Running isn’t a punishment—and all food is fuel, even that third helping of turkey and gravy.


Every year around the holidays, that tired joke about having to “run off” Thanksgiving dinner rears its ugly head. It’s the kind of aside that’s become so normalized, we don’t even think about how harmful the inherent food shaming can be.

Because—let’s get this out of the way right off the bat—there’s no reciprocal relationship between food and running. The idea that if you run more, you can eat more, or if you run less, you should eat less is totally false. That twisted thought pattern implies that you have to earn your food, or that running is punishment for eating. Nope. We run because we love to run, and we eat in a way that fuels our runs—it’s as simple as that.

“Eating is not a moral issue,” says Nancy Clark, R.D., author of Nancy Clark’s Sports Nutrition Guidebookand a weight coach for ultrarunners and marathoners. “Food is fuel, and there’s no such thing as good food or bad food. There’s a balanced diet and an unbalanced diet, and one meal does not throw off that balance.”

Same goes for the idea that holiday foods—such as fat-infused gravy and sugar-laden pumpkin pie—are “bad,” and indulging in them is bad behavior. “Food can not be good or bad, as every food contains some content of nutrients that our body needs to function appropriately,” says Katie Kage, R.D., an assistant professor in Nutrition and Dietetics at the University of Northern Colorado and an exercise physiologist.

That kind of thinking—any time of the year—creates a sense of guilt and shame around eating, something that’s meant to be enjoyed or necessary for function. And that’s an especially crappy way to feel around Thanksgiving, when you’re quite literally celebrating the abundance of a harvest, says Dorothy Beal, a RRCA- and USATF Level 1 run coach and body-positive activist. “Eating whatever your heart desires a couple of times a year isn’t going to hurt you,” she says. “I’d argue that the stress and anxiety linked to the shame and guilt an individual feels surrounding those indulgences do more harm to your body than just eating whatever you want, enjoying it, and moving forward.”

Yes, the average American may consume more than 4,500 calories and a whopping 229 grams of fat from snacking and eating a traditional holiday dinner with turkey and all the trimmings, according to research from the Calorie Control Council. (If you go by the general rule that one miles equals 100 calories, you’re looking at a 45-mile run to “run off” that meal.)

The reality is, you’re probably not consuming that many calories—and even if you did, “consuming more than the needed amount of calories in one day due to a holiday meal will not negatively impact your health in any way,” says Kage.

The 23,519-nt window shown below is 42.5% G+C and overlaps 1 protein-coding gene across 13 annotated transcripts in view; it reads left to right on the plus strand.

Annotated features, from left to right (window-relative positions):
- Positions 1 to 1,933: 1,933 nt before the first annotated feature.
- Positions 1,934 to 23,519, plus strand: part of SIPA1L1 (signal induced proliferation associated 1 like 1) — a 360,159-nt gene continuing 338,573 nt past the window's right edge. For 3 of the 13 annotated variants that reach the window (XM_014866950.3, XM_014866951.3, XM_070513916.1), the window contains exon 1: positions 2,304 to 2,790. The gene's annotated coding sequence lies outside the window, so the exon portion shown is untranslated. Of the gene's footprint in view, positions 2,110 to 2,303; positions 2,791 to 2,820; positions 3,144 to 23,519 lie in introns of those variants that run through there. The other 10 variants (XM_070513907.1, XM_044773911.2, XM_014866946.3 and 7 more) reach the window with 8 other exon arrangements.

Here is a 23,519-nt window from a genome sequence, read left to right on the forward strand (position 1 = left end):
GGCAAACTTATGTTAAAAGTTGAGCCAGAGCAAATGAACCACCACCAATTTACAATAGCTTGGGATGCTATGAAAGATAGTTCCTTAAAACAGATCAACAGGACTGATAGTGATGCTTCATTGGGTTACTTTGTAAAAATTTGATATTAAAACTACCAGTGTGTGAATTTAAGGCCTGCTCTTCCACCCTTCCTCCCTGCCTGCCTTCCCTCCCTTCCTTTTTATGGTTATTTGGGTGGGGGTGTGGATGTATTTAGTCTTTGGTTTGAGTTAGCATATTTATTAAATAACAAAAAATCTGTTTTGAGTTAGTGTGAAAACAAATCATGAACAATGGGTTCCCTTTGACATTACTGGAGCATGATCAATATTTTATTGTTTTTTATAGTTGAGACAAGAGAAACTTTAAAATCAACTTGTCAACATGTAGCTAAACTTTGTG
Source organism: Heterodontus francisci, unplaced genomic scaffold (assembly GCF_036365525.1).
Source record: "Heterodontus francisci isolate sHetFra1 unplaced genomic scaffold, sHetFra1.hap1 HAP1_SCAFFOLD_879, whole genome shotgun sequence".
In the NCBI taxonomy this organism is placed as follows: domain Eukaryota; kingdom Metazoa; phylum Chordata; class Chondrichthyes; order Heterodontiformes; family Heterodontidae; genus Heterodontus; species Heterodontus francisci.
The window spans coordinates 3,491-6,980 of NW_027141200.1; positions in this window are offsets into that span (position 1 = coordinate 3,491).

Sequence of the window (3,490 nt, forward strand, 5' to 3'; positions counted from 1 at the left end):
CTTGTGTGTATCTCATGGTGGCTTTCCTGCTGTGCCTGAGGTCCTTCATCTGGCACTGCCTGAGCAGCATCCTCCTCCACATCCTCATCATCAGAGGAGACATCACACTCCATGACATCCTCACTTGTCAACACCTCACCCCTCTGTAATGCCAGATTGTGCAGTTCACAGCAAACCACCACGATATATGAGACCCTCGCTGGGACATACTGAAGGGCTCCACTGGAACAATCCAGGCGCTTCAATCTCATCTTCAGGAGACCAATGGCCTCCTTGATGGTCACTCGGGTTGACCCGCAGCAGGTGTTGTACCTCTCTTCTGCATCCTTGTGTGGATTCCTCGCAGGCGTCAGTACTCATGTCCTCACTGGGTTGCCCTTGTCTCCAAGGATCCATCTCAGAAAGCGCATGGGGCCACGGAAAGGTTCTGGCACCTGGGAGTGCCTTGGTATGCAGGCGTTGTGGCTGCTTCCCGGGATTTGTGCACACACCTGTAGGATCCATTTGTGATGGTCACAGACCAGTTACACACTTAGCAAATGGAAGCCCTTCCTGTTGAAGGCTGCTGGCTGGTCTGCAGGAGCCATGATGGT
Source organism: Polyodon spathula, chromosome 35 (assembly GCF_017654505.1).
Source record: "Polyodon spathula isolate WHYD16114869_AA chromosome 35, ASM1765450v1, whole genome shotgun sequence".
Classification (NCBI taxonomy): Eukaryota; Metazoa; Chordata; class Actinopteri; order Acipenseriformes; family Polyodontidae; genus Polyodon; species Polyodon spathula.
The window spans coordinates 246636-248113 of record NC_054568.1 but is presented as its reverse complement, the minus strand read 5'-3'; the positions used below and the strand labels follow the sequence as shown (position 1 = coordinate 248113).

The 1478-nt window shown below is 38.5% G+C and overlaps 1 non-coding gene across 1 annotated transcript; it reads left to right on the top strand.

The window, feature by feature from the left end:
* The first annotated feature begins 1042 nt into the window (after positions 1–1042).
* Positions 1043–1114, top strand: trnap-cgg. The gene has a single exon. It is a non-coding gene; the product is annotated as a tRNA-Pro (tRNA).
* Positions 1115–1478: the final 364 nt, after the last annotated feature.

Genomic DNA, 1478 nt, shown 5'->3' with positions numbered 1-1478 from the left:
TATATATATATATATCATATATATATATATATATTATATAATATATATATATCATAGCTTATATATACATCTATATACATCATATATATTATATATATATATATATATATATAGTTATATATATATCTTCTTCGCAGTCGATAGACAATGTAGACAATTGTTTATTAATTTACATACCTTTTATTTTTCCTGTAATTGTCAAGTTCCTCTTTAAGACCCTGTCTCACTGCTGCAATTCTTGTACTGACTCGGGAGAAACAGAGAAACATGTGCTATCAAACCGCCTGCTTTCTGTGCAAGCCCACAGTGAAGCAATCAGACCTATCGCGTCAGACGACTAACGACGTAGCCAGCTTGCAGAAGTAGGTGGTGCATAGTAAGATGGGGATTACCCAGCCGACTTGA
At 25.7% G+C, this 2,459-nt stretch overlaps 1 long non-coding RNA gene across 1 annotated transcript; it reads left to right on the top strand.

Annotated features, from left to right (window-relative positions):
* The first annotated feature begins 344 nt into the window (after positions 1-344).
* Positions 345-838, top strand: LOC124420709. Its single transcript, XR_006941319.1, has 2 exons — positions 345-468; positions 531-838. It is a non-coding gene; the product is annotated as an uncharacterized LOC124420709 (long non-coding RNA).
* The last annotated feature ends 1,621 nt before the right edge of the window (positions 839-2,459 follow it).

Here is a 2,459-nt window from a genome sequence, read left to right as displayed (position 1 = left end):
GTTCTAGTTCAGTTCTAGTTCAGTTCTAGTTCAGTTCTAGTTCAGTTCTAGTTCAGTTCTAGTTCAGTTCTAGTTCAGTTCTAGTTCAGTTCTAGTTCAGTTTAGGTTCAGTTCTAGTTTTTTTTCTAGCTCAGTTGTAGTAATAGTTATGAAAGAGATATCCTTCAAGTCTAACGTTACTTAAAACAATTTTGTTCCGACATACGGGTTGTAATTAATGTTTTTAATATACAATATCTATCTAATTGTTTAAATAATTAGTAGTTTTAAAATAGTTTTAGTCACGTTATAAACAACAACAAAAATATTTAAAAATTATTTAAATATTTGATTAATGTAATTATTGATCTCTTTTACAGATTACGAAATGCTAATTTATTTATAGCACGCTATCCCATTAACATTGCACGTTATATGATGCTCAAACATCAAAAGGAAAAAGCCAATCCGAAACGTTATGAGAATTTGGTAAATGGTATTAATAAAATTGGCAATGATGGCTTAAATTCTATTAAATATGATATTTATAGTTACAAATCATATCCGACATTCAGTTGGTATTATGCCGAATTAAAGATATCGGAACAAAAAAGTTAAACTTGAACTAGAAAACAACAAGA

“Part of normal eating is overeating and feeling stuffed and uncomfortable,” adds Clark. That’s how your body learns where your limits are, and “part of normal eating is also trusting that your body will compensate for any overindulgences,” she says

Think about the last time you stuffed yourself on Thanksgiving turkey, gravy, and potatoes—you probably weren’t even hungry the next day. “If you listen to your body and its cues, you’ll realize it can course-correct on its own,” says Clark. Instead of “burning off” those excess calories, just don’t consume another 4,500 calories. Easy. And if you like, get in your normal run, walk with the family, or enter a Turkey Trot. But do so because it’ll make you feel great to exercise that day, not to “run off” your meal.

If you’re the kind of person who does weigh yourself, you may notice a few extra pounds on the scale after a holiday dinner. Don’t freak out—you didn’t gain three or four pounds of fat in one meal. “For each one ounce of glycogen you store in your muscles (from all the carbs in stuffing and potatoes), you store about three ounces of water,” says Clark. “Those extra pounds? That’s water weight, and you’ll likely lose it as soon as your diet goes back to normal.”

Instead of obsessing over what you ate and how to bring your body back to normal afterward, put food (and structured exercise) at the bottom of the priority list. “Holidays are meant to connect and grow relationships, so I always encourage people to incorporate activity with others during the holidays: Go for walks with grandparents, explore the outdoors with nieces and nephews, and engage in friendly competitions with siblings are all great ways to be active,” says Kage.

Whatever happens at the meal, don’t dwell on it. “You may feel terrible, that’s OK,” says Beal. “Move your body, eat nourishing foods, drink more water, get some sleep, and think about the happy memories you made to help get back a state where you feel ‘like yourself.’ Leave shame out of it.”

You can’t change what you ate or drank, but you can learn from it. “When you lie in bed that night, instead of beating yourself up, just evaluate what went right with the day and what went wrong,” says Clark. “How could you have eaten better or differently and what might you want to do next time? Were you trying to distract yourself from your feelings with food, or were you having fun and just enjoying yourself?” That may help you identify habits that can make you feel better the name time you’re contemplating a big meal—or you may be like, ‘I stuffed myself and I would do it again, because every bite was worth it.’ Either way, you win.

A true love for sports

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